Admittedly, using sideline view to judge a center is not ideal. There's just a lot going on, they are rarely responsible for one-on-one assignments, and they can get blurred in the middle of the line. The All-22 is way more ideal, but using what is available, Grasu looks like an above average athlete who may only have average strength. He got pushed around at the goal line by Goldman, but most centers do struggle with the power of 350 pound nose tackles, so it's hard to ding the guy for that. He's a third round center; he's not going to excite you, but he has the ingredients to be solid. 

Tuesday, May 5, 2015

Chicago Bears 2015 Draft Breakdown: Eddie Goldman

With the seventh pick in the second round, the Bears selected Eddie Goldman, a nose tackle out of Florida State. Since the Bears are transitioning to a 3-4 defense, nose tackle was one of their biggest needs, so on a strictly need basis, this pick makes a ton of sense. Still, reviews were mixed for Eddie Goldman, so I wanted to take a closer look and figure out exactly what the Bears got with this second round pick. Thanks to Draft Breakdown, I was able to watch his games against Florida and Louisville.

I had the following two thoughts after his Florida game:

1. The thing that most worries me about Goldman is that he is SLOW off the ball. Like everybody is moving, and then a beat later, he gets out of his stance. Offensive linemen were on him before he even had a chance to get any momentum going, and it was baffling to see. The ball is usually snapped right under his damn nose, and he was just hanging out in his three point stance, hoping a coach would bring him ice cream (no coach ever did in the games I watched).

2. When he finally got moving, he almost went to just stand straight up instead of plowing forward, so linemen got underneath him. For a nose tackle, I saw a single center or single guard take care of blocking him alone WAY too many times. The number one job of a nose tackle is occupying blockers to help others make plays. If he is getting handled by a single dude, he is really fighting an uphill battle to becoming a valuable asset. He's not going to make a ton of plays, but he has to be good enough to put his teammates in position to make plays.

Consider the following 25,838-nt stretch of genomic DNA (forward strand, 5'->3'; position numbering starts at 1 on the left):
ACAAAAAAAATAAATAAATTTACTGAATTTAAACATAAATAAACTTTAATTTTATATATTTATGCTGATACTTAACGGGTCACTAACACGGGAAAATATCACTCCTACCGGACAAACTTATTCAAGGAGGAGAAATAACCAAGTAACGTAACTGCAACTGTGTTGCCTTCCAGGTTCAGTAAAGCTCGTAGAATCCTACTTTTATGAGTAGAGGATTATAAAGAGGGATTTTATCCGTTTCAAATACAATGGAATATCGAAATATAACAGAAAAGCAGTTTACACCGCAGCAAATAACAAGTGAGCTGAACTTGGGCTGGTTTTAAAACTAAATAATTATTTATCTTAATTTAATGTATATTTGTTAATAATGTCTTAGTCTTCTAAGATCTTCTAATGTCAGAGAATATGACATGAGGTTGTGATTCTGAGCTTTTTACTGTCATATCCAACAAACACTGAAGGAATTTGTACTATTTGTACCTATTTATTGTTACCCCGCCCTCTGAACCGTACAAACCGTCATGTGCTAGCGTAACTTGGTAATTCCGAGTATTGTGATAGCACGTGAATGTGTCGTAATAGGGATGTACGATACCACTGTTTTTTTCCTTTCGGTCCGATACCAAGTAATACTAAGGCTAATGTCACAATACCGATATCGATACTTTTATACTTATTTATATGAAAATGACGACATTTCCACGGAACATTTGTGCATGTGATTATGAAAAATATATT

I seriously thought he may be the worst player in the draft from what I saw in that game. It was shockingly bad. Then I watched his game against Louisville, and he was a completely different player.

He may have still been a hair slow coming off the ball, but it was nothing like the Florida game, and he was still able to get good leverage and power through offensive linemen. He got stood up and blocked easily in the Florida game, but he brought that ass in this game and just powered through Louisville's o-line.

And there was no lollygagging for him. He got after it. This play shows that hustle.

That's not just impressive hustle for a nose tackle, that'd be impressive hustle for a linebacker. He can't quite catch the running back, but he had a little help from his friends.

Watch what he does to the Louisville right guard on this play.
That is simply not fair. Unfair, some might say.

There was a little technique on that last play. You want to just see brute strength from him? Yeah, I can do that.
That center is absolutely helpless there. That's the kind of potential that Goldman brings to the Bears.

After taking everything in, I would say that his ceiling may be even higher than Danny Shelton's. When this guy goes, he GOES, and he looks like an unstoppable force. It's a ton of fun to watch. But this guy could also be released before his rookie contract ends if he is not motivated and shows more of that Florida-Goldman. If the Bears think they can keep him motivated, it should turn into a great pick. A nose tackle's job is take up space, but if Goldman isn't motivated, he'll only be a waste of it.